Soka Gakkai International
Buddhism in Action for Peace
History & Philosophy
Stories and reflections on the Buddhist approach to life
Tokyo, Jul 21, 2005: A series of events to commemorate the 60th anniversary of the end of World War II and boost popular awareness of peace issues is being organized by the Soka Gakkai around Japan.
The need for such initiatives is highlighted by a survey undertaken earlier this year by the Soka Gakkai young women’s peace committee which indicated that many young Japanese, especially those under 20, have little understanding of the reality of war and foresee a higher possibility of Japan’s future involvement in war than older generations.
Highlights include the following:
related article Education for Human Rights, Disarmament, Sustainability Are Key—SGI President Issues Annual Peace Proposal In his annual peace proposal issued today, Daisaku Ikeda, president of the SGI, urges renewed efforts to promote education for human rights, disarmament and sustainable development. In Ikeda's view, education that focuses on such global issues as peace and elimination of poverty "forms the basis for cooperative efforts to build a sustainable human society, one that we can pass on to future generations." Yokohama: An Intergenerational Culture of Peace Forum sponsored by the women’s peace committee of the Soka Gakkai will be held from 1.30 pm on Saturday July 30 at the organization’s Kanagawa Culture Center in Yokohama. The aim is to enable young people to hear direct experiences from speakers affected by war. A panel discussion on creating peace will feature Ms. Yukie Osa, former secretary-general of the Association to Aid Refugees, Japan and member of the International Campaign to Ban Landmines Coordinating Committee, and other activists. An exhibition of paintings depicting the Battle of Okinawa is also on display at the adjacent Toda Peace Memorial Hall.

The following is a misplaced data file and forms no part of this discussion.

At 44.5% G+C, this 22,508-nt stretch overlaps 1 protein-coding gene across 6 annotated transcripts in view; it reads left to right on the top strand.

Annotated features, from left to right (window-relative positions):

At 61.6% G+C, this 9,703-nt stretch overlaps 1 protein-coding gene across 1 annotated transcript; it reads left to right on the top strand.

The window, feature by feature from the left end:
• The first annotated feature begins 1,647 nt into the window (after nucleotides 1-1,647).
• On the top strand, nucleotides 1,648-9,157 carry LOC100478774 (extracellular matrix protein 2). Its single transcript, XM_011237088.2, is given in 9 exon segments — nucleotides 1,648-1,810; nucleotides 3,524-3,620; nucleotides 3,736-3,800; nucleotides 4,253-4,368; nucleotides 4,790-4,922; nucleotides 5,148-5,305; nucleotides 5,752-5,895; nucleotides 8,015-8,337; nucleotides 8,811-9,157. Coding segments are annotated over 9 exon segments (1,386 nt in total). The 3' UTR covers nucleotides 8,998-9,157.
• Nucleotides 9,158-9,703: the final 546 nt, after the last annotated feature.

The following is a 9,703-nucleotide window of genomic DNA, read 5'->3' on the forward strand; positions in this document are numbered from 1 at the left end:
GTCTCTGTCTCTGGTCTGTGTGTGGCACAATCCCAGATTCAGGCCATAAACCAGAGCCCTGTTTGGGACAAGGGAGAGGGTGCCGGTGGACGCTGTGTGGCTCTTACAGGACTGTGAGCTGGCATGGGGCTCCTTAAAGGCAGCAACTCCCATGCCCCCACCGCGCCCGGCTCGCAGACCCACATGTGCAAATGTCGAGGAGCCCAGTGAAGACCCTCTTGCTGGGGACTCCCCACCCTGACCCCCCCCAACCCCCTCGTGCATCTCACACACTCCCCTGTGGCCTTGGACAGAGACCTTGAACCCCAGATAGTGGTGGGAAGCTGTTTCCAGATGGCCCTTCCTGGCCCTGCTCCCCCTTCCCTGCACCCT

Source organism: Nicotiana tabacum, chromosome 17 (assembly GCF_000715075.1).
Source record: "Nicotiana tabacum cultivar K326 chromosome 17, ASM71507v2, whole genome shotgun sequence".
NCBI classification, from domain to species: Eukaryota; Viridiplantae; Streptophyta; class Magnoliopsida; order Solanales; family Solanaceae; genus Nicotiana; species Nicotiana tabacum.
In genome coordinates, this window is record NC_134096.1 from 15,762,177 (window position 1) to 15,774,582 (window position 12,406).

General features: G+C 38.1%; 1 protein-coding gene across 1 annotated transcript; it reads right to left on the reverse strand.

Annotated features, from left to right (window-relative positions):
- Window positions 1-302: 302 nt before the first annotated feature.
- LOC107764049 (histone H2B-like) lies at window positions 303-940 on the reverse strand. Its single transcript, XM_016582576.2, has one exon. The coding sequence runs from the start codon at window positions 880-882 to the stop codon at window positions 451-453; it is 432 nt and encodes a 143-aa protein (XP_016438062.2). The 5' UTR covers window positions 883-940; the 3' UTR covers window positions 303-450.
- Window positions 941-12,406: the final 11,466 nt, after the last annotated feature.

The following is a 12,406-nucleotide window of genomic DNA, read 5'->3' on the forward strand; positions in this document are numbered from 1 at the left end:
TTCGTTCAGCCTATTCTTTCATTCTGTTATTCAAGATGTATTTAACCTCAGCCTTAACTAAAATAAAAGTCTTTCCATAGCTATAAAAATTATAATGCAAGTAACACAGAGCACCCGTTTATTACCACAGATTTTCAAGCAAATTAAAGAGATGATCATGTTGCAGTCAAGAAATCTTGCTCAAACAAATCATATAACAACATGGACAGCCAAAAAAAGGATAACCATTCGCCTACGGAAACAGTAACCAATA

Hiroshima: Prof. M.S. Swaminathan, pioneering agronomist of India’s “Green Revolution” and current president of the Pugwash Conferences on Science and World Affairs, will speak on “The Status of Human Security: 60 Years after the Atomic Bombs.” Monday July 25, 7 pm at the Ikeda Peace Center in Hiroshima. This talk is sponsored by the regional Soka Gakkai youth group.
Hiroshima: July 30, jazz legends Herbie Hancock and Wayne Shorter will perform as part of a World Youth Peace Music Festival at Hiroshima Central Park from 6 pm. Also featured will be Korean drum and Chinese classical harp performances. Sponsored by the City of Hiroshima, Chugoku Shimbun, RCC Broadcasting Company and other regional television and radio stations. Planned and promoted by RCC Frontier and the Soka Gakkai.
War testimonials: Building on earlier projects to collect and publish records of women’s experiences of war, Soka Gakkai women members across Japan are video-recording war testimonials to document the reality of war and counteract efforts to sanitize or glorify armed conflict. (In addition to 20 volumes in Japanese, Women Against War, a selection of 40 wartime experiences, has been published in English. In the 1970s, the Soka Gakkai youth division also published over one thousand wartime accounts in 80 volumes, and this year saw the reissue of two English language volumes: Peace is Our Duty and Cries for Peace.)
Publication: The results of the survey on attitudes to war and peace conducted by the Soka Gakkai young women’s peace committee have been published together with ideas for action toward peace in a book entitled Peace Step.
SGI at the World Humanitarian Summit
by Nobuyuki Asai, Elisa Gazzotti and Alexandra Masako Goossens
Singapore Soka Association—Promoting Harmonious Coexistence in the Lion City
by Dennis Lee, director of Program and Community Relations, SSA
Buddhism in Action: Promoting Ecological Sustainability
by Joan Anderson, Soka Gakkai International Office of Public Information
Restoring Our Humanity
Soka Gakkai in America: Focused on Servant Leadership and Dialogic Teaching
by William Aiken, director of public affairs, SGI-USA
Toward a World Free from Misery
by Olivier Urbain, director, Toda Institute for Global Peace and Policy Research